MÄRKLIN & RAILROADS
www.trains-and-trains.dk : A personal view by Christian Vinaa
"That's how I see it . . ."
What should the model railroad industry do ?
No doubt that the model railroad industry is pressed these days.
Writing these lines in the train on my way to the Toy Fair Spielwarenmesse ➚ in Nurnberg January 2020, it is depressing to look through the cataloque and see that the number of participating model railroad manufacturers are at a historical low and that the model railroad has been moved to hall 7a from hall 4 ( happened already in 2018 ) and has been put in group with "model construction" as a whole.
The model railroad segment in fact only occupies about 2/3 of hall 7a.
Whenever you talk with the ceo's and the executives you get the same explanation; "the internet".
And it is a bit annoying to always hear that excuse.
But is it correct that the internet is to blame for everything ?
No doubt that the individual small shops find it hard to compete with the internet - price-wise - and the number of small toy stores is in fact getting smaller and smaller each year all over Europe.
And yes - that means that when a child enter a toy store it is one of the larger "Toys are Us" type stores where the big players in the toy market - LEGO / DISNEY etc. - has a huge clout as to what the store should carry of products and where to place these products and - more important - can back these socalled toys, that actually are just merchandize, with a huge supply of movies - cartoons - tv ads - app's - etc. etc.
Far back in such a store there might be a few locs and tracks and wagons, where the individual manufacturers then compete for that small space.
So model trains are reduced to be found in specialist hobby-stores, where the "ordinary" child would never set his/her foot unless accompagnied by a father, uncle or grandfather who is into model railroading.
Children do not play with trains
Another thing you hear is that there is not enough children playing with model trains, and more importantly that the children get no inspiriation to play with model trains from the parents or the society as a whole.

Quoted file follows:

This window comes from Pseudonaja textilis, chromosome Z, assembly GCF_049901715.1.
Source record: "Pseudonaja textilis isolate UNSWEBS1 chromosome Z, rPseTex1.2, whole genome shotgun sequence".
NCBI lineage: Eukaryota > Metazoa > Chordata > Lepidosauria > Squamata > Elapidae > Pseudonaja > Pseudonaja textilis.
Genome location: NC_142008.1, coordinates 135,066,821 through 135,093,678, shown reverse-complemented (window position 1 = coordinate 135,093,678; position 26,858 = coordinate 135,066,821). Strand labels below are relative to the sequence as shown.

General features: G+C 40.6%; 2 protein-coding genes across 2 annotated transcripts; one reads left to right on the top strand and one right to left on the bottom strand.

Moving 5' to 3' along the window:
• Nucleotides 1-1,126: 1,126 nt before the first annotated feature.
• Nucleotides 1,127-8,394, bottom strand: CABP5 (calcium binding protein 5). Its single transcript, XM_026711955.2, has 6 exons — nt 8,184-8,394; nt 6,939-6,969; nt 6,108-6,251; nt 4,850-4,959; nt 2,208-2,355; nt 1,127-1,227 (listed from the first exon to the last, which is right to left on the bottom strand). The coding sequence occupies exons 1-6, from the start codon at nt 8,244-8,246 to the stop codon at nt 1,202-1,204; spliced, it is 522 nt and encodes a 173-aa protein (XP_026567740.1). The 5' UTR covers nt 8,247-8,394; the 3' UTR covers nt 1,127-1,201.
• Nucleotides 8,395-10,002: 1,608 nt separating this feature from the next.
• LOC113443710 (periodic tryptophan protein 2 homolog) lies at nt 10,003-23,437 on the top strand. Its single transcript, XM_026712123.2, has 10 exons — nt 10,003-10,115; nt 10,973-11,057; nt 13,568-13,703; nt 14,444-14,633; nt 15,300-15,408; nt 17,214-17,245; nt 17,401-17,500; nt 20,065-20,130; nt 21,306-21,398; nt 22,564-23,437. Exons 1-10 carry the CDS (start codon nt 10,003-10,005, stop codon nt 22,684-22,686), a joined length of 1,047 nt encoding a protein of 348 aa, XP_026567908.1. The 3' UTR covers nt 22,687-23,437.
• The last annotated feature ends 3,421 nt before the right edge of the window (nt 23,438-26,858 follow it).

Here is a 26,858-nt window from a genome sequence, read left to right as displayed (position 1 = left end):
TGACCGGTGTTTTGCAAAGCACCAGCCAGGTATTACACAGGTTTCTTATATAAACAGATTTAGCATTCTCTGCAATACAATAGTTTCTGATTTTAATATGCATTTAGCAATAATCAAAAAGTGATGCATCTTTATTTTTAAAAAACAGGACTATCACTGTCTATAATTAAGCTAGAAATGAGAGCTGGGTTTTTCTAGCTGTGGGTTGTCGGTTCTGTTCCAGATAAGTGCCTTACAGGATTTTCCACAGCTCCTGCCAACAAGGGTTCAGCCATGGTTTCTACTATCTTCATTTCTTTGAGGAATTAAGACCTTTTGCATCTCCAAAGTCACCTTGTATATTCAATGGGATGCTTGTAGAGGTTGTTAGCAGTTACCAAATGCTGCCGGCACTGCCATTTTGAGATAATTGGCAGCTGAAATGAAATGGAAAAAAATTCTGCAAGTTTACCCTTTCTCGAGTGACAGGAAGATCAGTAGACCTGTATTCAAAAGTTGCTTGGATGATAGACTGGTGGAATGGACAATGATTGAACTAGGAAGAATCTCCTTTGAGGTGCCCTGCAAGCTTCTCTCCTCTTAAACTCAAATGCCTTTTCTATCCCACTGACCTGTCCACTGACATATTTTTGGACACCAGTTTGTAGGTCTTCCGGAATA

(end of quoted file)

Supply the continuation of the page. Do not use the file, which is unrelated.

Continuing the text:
"If only" - "if only"
So in fact the whole world - both the analog world and the digital world is against model railroads.
Lets take the digital world first :
Yes - children are digitalized in these days and even 3 year olds find a tablet more interesting than old-school toys.
And yes - we had that discussion also in the old days regarding the TV. Was too much TV-watching harmfull for children ?
TV watching is passive, but computers are a strange mix of passive and active. However when 3 year olds play on tablets it is mostly passive reaction to something that others have created.
On top of that I do believe that the interaction on the computer / tablet, especially the games, ignites something in the brain that is not unlike how a drug works. The INSTANT reward hunger is satisfied at the tablet and that hunger MUST be fed again and again. And the creators of the games know exactly how to trigger that part of the brain with sound effects and colours.
You might also argue, being old-fashioned, that playing a computer-game hardly is stretching your own imagination. You no doubt learn some skills in terms of speed / reaction / strategy and memory, but the creative part of the brain is left to itself.
So when a child goes back to the analog world where you have to build something yourself and use your own imagination it is not only a physical leap but it is also psychologically equal to withdrawel from a drug.
You simply do not get the same instant gratification when playing with model trains.
And then model trains get pushed in the background because the child will prefer to get the rush from a computer game.
It is a bit like teaching a child to also eat veggies and not only sweets.
So even if the child is introduced to model trains the parents and the kindergarten / school must make sure that the child devotes playtime to both worlds; the digital and the analog.